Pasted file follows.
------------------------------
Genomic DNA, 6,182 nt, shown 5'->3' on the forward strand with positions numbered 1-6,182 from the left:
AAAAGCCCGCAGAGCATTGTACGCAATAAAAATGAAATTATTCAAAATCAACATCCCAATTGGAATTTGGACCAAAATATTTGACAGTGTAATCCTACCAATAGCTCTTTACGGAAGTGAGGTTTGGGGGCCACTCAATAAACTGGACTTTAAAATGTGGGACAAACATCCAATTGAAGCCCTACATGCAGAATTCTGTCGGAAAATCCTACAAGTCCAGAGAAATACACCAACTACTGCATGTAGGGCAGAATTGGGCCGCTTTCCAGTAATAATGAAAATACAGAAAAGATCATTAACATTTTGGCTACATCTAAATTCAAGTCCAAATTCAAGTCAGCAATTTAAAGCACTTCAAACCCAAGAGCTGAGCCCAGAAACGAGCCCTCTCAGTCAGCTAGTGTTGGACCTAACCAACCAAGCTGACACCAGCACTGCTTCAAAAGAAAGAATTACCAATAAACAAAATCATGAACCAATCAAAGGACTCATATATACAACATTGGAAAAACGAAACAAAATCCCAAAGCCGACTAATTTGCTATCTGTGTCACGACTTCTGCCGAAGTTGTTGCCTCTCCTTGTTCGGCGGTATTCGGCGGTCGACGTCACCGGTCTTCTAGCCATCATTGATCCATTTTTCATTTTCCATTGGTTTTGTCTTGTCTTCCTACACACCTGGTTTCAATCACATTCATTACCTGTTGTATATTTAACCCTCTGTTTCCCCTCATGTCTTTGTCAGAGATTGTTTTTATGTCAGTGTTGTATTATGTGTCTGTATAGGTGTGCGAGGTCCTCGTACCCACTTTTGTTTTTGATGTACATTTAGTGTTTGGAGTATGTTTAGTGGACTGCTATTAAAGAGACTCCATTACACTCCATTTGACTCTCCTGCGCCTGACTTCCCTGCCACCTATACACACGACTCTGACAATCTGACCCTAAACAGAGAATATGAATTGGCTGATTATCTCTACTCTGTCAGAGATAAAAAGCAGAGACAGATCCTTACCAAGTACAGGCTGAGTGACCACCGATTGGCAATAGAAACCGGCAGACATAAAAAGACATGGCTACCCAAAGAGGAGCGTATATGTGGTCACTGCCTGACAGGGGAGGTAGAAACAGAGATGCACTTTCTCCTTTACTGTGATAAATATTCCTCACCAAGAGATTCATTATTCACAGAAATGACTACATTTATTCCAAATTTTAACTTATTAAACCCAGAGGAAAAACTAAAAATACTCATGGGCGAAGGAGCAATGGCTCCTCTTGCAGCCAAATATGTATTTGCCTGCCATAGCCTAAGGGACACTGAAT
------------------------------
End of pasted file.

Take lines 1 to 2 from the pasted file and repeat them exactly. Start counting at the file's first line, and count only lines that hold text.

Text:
Genomic DNA, 6,182 nt, shown 5'->3' on the forward strand with positions numbered 1-6,182 from the left:
AAAAGCCCGCAGAGCATTGTACGCAATAAAAATGAAATTATTCAAAATCAACATCCCAATTGGAATTTGGACCAAAATATTTGACAGTGTAATCCTACCAATAGCTCTTTACGGAAGTGAGGTTTGGGGGCCACTCAATAAACTGGACTTTAAAATGTGGGACAAACATCCAATTGAAGCCCTACATGCAGAATTCTGTCGGAAAATCCTACAAGTCCAGAGAAATACACCAACTACTGCATGTAGGGCAGAATTGGGCCGCTTTCCAGTAATAATGAAAATACAGAAAAGATCATTAACATTTTGGCTACATCTAAATTCAAGTCCAAATTCAAGTCAGCAATTTAAAGCACTTCAAACCCAAGAGCTGAGCCCAGAAACGAGCCCTCTCAGTCAGCTAGTGTTGGACCTAACCAACCAAGCTGACACCAGCACTGCTTCAAAAGAAAGAATTACCAATAAACAAAATCATGAACCAATCAAAGGACTCATATATACAACATTGGAAAAACGAAACAAAATCCCAAAGCCGACTAATTTGCTATCTGTGTCACGACTTCTGCCGAAGTTGTTGCCTCTCCTTGTTCGGCGGTATTCGGCGGTCGACGTCACCGGTCTTCTAGCCATCATTGATCCATTTTTCATTTTCCATTGGTTTTGTCTTGTCTTCCTACACACCTGGTTTCAATCACATTCATTACCTGTTGTATATTTAACCCTCTGTTTCCCCTCATGTCTTTGTCAGAGATTGTTTTTATGTCAGTGTTGTATTATGTGTCTGTATAGGTGTGCGAGGTCCTCGTACCCACTTTTGTTTTTGATGTACATTTAGTGTTTGGAGTATGTTTAGTGGACTGCTATTAAAGAGACTCCATTACACTCCATTTGACTCTCCTGCGCCTGACTTCCCTGCCACCTATACACACGACTCTGACAATCTGACCCTAAACAGAGAATATGAATTGGCTGATTATCTCTACTCTGTCAGAGATAAAAAGCAGAGACAGATCCTTACCAAGTACAGGCTGAGTGACCACCGATTGGCAATAGAAACCGGCAGACATAAAAAGACATGGCTACCCAAAGAGGAGCGTATATGTGGTCACTGCCTGACAGGGGAGGTAGAAACAGAGATGCACTTTCTCCTTTACTGTGATAAATATTCCTCACCAAGAGATTCATTATTCACAGAAATGACTACATTTATTCCAAATTTTAACTTATTAAACCCAGAGGAAAAACTAAAAATACTCATGGGCGAAGGAGCAATGGCTCCTCTTGCAGCCAAATATGTATTTGCCTGCCATAGCCTAAGGGACACTGAAT